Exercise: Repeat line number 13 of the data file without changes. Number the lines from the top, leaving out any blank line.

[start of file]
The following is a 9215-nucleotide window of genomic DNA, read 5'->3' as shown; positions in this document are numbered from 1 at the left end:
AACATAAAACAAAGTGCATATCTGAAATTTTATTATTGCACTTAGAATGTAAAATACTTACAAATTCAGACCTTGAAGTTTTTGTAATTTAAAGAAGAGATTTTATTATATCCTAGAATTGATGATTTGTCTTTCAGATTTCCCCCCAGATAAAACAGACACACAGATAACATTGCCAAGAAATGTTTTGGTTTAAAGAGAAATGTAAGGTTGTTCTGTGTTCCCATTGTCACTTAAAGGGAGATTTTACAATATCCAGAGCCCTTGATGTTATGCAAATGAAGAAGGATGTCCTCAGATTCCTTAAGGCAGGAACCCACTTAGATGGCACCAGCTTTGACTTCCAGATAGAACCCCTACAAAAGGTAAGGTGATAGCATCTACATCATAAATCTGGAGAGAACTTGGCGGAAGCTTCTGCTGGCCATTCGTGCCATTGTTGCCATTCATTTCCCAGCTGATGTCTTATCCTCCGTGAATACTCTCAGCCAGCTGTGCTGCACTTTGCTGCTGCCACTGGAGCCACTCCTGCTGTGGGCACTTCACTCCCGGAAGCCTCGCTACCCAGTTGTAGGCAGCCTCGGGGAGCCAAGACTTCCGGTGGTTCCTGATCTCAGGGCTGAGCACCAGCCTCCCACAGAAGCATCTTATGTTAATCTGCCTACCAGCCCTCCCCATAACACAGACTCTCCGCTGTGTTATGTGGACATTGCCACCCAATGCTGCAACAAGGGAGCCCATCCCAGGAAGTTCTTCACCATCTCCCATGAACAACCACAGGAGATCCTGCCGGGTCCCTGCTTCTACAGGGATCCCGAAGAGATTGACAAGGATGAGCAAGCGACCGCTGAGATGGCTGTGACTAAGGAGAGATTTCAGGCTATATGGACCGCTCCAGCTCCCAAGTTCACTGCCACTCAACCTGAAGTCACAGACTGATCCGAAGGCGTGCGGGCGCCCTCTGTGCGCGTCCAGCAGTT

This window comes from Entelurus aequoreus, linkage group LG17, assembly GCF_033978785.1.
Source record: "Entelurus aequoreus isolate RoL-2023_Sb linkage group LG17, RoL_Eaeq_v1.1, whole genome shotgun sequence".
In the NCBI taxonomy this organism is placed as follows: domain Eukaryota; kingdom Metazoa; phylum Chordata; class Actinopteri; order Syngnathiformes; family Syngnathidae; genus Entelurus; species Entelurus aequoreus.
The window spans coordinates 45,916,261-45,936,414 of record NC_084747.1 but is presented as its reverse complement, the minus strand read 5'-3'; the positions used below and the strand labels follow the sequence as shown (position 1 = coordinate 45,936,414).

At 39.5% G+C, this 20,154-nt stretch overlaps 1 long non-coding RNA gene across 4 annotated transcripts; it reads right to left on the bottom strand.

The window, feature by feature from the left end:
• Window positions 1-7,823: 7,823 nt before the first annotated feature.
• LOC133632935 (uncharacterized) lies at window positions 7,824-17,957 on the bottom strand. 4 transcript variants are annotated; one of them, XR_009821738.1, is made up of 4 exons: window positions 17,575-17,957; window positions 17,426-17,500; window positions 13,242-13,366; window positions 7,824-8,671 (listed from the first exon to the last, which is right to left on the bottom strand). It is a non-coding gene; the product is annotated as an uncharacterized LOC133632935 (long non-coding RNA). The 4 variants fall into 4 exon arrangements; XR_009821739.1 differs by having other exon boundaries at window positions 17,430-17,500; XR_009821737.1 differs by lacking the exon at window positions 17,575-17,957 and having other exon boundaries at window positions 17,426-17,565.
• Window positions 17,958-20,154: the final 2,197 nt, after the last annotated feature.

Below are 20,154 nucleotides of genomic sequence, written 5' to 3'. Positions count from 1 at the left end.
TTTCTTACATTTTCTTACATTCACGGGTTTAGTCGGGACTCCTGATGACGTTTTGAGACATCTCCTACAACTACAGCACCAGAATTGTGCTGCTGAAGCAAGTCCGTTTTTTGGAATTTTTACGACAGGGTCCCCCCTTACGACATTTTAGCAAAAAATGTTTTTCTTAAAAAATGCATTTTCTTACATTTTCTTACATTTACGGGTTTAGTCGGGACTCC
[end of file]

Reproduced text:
TTTCTTACATTTTCTTACATTCACGGGTTTAGTCGGGACTCCTGATGACGTTTTGAGACATCTCCTACAACTACAGCACCAGAATTGTGCTGCTGAAGCAAGTCCGTTTTTTGGAATTTTTACGACAGGGTCCCCCCTTACGACATTTTAGCAAAAAATGTTTTTCTTAAAAAATGCATTTTCTTACATTTTCTTACATTTACGGGTTTAGTCGGGACTCC